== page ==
Posted on Feb 22, 2023, 11 a.m.
As we age, our bodies may not be as able as they once were, but that doesn't mean we should give up on exercising. Regular exercise is essential for seniors to maintain their physical and mental well-being.
Unfortunately, many myths about exercise and aging may discourage older adults from staying active. This article will dispel some of the most common myths about exercise for seniors to help you understand the true benefits of staying active as you age. Whether you're a senior or caring for a loved one, it's important to know the facts about exercise and aging.
According to Dr. Beth Templin, one of the most common myths related to age and exercise that discourage elders from moving is that they are too old to work out, whether that means completing a marathon or sweating up and down the stairs at the gym. Dr. Templin emphasizes, Aging does not mean you can't work out, and it's not age that stops you from working out. In fact, the older you get, the more important exercise becomes.
The World Health Organization, a specialized agency of the United Nations, suggested seniors whose ages are 60-64 years old should do at least 150–300 minutes of moderate-intensity aerobic physical activities to ensure longevity and quality of life. So the myth that you can't exercise after 60 is pretty much just that, a myth.
Another myth regarding exercise and aging is that walking is enough. According to Dr. Beth Templin, "While walking is an excellent way to work on endurance, it doesn't specifically address the other 4 areas of fitness: strength, balance, flexibility, and posture. In order to stay active and independent, you need to address all of these areas with your fitness routine."
Dr. Templin stated that for a well-rounded exercise program, a senior must participate in various activities. It’s also vital to make sure that the activities a senior engages in are challenging enough to make tremendous changes in each fitness area. Most often, seniors just don’t push themselves hard enough to reap the benefits. So, accompanying them in physical activity when you have the time can greatly help.
Dr. Koratrona Evans, a Physical Therapist in Carlisle, PA, also pointed out another myth that can discourage seniors from exercising is the elderly population could easily get injured while exercising. This is not true at all. Dr. Evans states, "If exercise is performed and progressed correctly, there is minimal risk of injury with physical activity for all ages. People of all age groups are at some risk when performing strenuous activities. We must all eliminate the stereotype that as people age, they become progressively frail and weak.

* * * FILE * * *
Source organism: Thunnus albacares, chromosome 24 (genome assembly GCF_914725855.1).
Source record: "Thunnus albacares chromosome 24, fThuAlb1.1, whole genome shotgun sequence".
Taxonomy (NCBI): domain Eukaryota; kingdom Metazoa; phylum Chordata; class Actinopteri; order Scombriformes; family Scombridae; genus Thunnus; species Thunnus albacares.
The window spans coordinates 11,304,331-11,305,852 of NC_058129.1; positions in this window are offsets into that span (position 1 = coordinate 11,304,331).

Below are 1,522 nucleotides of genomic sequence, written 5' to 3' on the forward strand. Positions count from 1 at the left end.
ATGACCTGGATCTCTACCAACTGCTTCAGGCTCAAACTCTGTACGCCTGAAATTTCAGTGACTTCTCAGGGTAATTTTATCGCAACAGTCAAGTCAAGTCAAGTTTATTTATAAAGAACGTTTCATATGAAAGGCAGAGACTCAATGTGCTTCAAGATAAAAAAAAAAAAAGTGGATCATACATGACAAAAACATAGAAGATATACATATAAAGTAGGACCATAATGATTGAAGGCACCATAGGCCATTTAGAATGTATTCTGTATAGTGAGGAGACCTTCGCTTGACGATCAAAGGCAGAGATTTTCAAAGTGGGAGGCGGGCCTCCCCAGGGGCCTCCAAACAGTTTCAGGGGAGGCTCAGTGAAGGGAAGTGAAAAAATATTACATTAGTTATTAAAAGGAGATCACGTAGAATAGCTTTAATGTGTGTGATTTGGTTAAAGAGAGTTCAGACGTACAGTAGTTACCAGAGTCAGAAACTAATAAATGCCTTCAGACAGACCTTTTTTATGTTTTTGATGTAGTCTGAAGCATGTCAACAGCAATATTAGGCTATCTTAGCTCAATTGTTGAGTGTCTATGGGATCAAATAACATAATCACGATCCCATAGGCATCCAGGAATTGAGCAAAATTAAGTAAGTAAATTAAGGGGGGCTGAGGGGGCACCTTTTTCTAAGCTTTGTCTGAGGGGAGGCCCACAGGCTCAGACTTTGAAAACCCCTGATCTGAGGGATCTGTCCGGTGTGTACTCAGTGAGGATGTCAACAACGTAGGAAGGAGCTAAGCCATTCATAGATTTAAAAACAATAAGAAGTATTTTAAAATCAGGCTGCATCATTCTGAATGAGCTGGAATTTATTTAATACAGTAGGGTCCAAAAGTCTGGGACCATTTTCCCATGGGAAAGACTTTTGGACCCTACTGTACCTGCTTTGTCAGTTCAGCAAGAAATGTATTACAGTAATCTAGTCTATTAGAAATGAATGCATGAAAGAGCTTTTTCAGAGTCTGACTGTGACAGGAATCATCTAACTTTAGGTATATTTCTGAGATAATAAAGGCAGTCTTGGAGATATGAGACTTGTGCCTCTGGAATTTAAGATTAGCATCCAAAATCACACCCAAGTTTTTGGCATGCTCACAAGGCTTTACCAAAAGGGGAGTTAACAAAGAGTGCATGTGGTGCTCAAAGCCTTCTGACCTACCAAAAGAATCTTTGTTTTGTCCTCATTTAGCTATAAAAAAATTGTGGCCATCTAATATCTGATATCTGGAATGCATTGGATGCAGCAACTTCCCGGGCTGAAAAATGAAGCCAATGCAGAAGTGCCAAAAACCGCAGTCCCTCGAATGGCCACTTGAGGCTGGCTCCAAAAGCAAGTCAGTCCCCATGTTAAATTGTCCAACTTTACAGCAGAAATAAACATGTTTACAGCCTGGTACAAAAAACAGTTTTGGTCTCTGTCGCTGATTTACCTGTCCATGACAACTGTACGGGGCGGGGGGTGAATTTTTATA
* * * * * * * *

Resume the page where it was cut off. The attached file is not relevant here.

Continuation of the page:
Dr. Evans added that lots of exercise-related injuries are preventable. Some common injuries while working out include tendonitis and muscle strains. These injury risks can be reduced with a proper warm-up and gently progressing the intensity and frequencies of workout routines.
Exercise only benefits the body, which is another common myth about exercise for seniors. According to Dr. Razzouk, "exercise can combat cognitive decline common with aging. Lots of people are unaware that physical activity can also help fight anxiety and depression. She added that some studies found that exercise strengthens connections in the brain and eases the impact of stress."
Chair-bound seniors face a special challenge, and many think they can't exercise because they are disabled. But it's just the opposite. Regular exercise can improve the quality of life, whether you're tied to a wheelchair or walking around with a cane. There are physical activities to try, like, chair yoga, chair Tai Chi, and chair aerobics. The key is to speak to your doctor and start slowly.
This article was written for WHN by Evelyn K. Grier who is a blog contributor for SpringHive Digital Marketing Agency, a website design company, where she writes content for their clients' blogs and websites. She is also a health and wellness enthusiast writing content for Serenity Senior Care, a site that provides tips on how to take care of elderly family members and how to help them stay independent. When she's not writing, she can be seen shopping, attending church, and taking walks with her dog. She also has a passion for anything to do with the outdoors, so she enjoys camping, gardening, and hiking.
As with anything you read on the internet, this article should not be construed as medical advice; please talk to your doctor or primary care provider before changing your wellness routine. This article is not intended to provide a medical diagnosis, recommendation, treatment, or endorsement.
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